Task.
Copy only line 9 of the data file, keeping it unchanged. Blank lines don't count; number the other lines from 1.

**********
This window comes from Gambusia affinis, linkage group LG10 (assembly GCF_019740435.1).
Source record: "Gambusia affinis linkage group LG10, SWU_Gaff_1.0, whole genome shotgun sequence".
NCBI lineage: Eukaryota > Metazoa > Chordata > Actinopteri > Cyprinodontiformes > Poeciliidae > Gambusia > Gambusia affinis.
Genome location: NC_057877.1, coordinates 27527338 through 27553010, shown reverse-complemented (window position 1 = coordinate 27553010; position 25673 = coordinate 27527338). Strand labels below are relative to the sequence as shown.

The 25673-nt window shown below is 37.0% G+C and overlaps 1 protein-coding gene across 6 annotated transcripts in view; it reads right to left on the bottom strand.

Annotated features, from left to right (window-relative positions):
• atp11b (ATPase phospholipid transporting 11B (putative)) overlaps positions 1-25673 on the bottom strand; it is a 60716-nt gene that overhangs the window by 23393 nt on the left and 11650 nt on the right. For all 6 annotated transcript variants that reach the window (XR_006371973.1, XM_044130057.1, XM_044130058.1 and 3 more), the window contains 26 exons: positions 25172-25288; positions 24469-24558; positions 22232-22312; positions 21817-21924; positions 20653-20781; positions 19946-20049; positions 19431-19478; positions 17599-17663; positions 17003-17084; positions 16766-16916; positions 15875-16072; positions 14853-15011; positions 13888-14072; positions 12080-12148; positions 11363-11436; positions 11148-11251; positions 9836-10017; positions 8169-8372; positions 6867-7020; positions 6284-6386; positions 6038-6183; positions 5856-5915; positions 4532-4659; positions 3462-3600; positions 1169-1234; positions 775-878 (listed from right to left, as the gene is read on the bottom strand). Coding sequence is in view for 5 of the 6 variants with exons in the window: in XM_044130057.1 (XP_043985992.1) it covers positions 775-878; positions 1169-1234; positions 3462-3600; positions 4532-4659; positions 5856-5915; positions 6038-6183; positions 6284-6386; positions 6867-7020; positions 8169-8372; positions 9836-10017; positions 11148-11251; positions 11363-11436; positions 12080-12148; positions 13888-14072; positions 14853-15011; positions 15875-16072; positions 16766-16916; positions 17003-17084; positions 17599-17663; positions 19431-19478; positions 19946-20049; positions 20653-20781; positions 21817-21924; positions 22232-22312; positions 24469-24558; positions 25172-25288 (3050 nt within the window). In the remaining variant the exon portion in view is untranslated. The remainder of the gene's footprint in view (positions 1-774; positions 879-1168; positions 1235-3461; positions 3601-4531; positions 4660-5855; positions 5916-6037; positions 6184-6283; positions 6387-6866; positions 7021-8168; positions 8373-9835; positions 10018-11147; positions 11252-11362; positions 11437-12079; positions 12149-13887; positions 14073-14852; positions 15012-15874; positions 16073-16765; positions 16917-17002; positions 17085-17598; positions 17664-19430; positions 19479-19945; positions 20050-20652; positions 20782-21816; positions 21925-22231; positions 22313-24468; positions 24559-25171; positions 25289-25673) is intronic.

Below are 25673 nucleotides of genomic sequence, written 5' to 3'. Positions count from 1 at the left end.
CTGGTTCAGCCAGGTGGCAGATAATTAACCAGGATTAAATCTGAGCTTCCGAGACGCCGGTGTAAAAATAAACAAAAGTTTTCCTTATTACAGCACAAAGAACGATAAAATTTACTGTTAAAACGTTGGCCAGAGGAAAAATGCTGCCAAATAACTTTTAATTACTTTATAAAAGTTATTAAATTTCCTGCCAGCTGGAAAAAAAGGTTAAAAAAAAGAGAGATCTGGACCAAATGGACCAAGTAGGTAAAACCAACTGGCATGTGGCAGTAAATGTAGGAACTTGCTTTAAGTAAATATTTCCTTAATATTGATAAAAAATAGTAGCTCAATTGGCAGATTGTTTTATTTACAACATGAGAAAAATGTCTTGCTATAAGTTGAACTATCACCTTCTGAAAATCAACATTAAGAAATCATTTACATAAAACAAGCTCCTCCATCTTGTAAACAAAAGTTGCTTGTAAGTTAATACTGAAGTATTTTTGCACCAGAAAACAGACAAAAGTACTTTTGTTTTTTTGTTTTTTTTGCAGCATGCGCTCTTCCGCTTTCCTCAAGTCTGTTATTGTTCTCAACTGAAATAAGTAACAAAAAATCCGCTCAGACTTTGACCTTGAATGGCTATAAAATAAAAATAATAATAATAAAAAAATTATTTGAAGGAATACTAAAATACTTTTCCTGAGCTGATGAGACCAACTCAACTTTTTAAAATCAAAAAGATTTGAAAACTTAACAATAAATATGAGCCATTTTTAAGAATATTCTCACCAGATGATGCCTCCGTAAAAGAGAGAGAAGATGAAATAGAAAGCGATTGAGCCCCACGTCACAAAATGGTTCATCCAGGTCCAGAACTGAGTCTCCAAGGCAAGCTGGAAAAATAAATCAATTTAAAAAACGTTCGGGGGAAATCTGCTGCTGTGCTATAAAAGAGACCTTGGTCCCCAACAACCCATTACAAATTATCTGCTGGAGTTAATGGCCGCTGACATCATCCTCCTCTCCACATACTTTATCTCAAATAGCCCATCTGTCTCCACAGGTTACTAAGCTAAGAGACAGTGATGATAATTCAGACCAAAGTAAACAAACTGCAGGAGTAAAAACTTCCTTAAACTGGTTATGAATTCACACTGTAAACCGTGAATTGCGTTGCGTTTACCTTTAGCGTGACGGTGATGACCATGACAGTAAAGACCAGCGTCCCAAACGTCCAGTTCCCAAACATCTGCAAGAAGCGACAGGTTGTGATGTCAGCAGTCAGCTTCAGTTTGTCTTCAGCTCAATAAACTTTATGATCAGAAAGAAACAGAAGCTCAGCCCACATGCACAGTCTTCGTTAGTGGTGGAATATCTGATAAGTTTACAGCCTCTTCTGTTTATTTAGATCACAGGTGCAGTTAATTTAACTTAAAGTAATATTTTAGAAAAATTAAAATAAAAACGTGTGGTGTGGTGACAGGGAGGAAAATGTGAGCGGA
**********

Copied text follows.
CTGGTTCAGCCAGGTGGCAGATAATTAACCAGGATTAAATCTGAGCTTCCGAGACGCCGGTGTAAAAATAAACAAAAGTTTTCCTTATTACAGCACAAAGAACGATAAAATTTACTGTTAAAACGTTGGCCAGAGGAAAAATGCTGCCAAATAACTTTTAATTACTTTATAAAAGTTATTAAATTTCCTGCCAGCTGGAAAAAAAGGTTAAAAAAAAGAGAGATCTGGACCAAATGGACCAAGTAGGTAAAACCAACTGGCATGTGGCAGTAAATGTAGGAACTTGCTTTAAGTAAATATTTCCTTAATATTGATAAAAAATAGTAGCTCAATTGGCAGATTGTTTTATTTACAACATGAGAAAAATGTCTTGCTATAAGTTGAACTATCACCTTCTGAAAATCAACATTAAGAAATCATTTACATAAAACAAGCTCCTCCATCTTGTAAACAAAAGTTGCTTGTAAGTTAATACTGAAGTATTTTTGCACCAGAAAACAGACAAAAGTACTTTTGTTTTTTTGTTTTTTTTGCAGCATGCGCTCTTCCGCTTTCCTCAAGTCTGTTATTGTTCTCAACTGAAATAAGTAACAAAAAATCCGCTCAGACTTTGACCTTGAATGGCTATAAAATAAAAATAATAATAATAAAAAAATTATTTGAAGGAATACTAAAATACTTTTCCTGAGCTGATGAGACCAACTCAACTTTTTAAAATCAAAAAGATTTGAAAACTTAACAATAAATATGAGCCATTTTTAAGAATATTCTCACCAGATGATGCCTCCGTAAAAGAGAGAGAAGATGAAATAGAAAGCGATTGAGCCCCACGTCACAAAATGGTTCATCCAGGTCCAGAACTGAGTCTCCAAGGCAAGCTGGAAAAATAAATCAATTTAAAAAACGTTCGGGGGAAATCTGCTGCTGTGCTATAAAAGAGACCTTGGTCCCCAACAACCCATTACAAATTATCTGCTGGAGTTAATGGCCGCTGACATCATCCTCCTCTCCACATACTTTATCTCAAATAGCCCATCTGTCTCCACAGGTTACTAAGCTAAGAGACAGTGATGATAATTCAGACCAAAGTAAACAAACTGCAGGAGTAAAAACTTCCTTAAACTGGTTATGAATTCACACTGTAAACCGTGAATTGCGTTGCGTTTACCTTTAGCGTGACGGTGATGACCATGACAGTAAAGACCAGCGTCCCAAACGTCCAGTTCCCAAACATCTGCAAGAAGCGACAGGTTGTGATGTCAGCAGTCAGCTTCAGTTTGTCTTCAGCTCAATAAACTTTATGATCAGAAAGAAACAGAAGCTCAGCCCACATGCACAGTCTTCGTTAGTGGTGGAATATCTGATAAGTTTACAGCCTCTTCTGTTTATTTAGATCACAGGTGCAGTTAATTTAACTTAAAGTAATATTTTAGAAAAATTAAAATAAAAACGTGTGGTGTGGTGACAGGGAGGAAAATGTGAGCGGA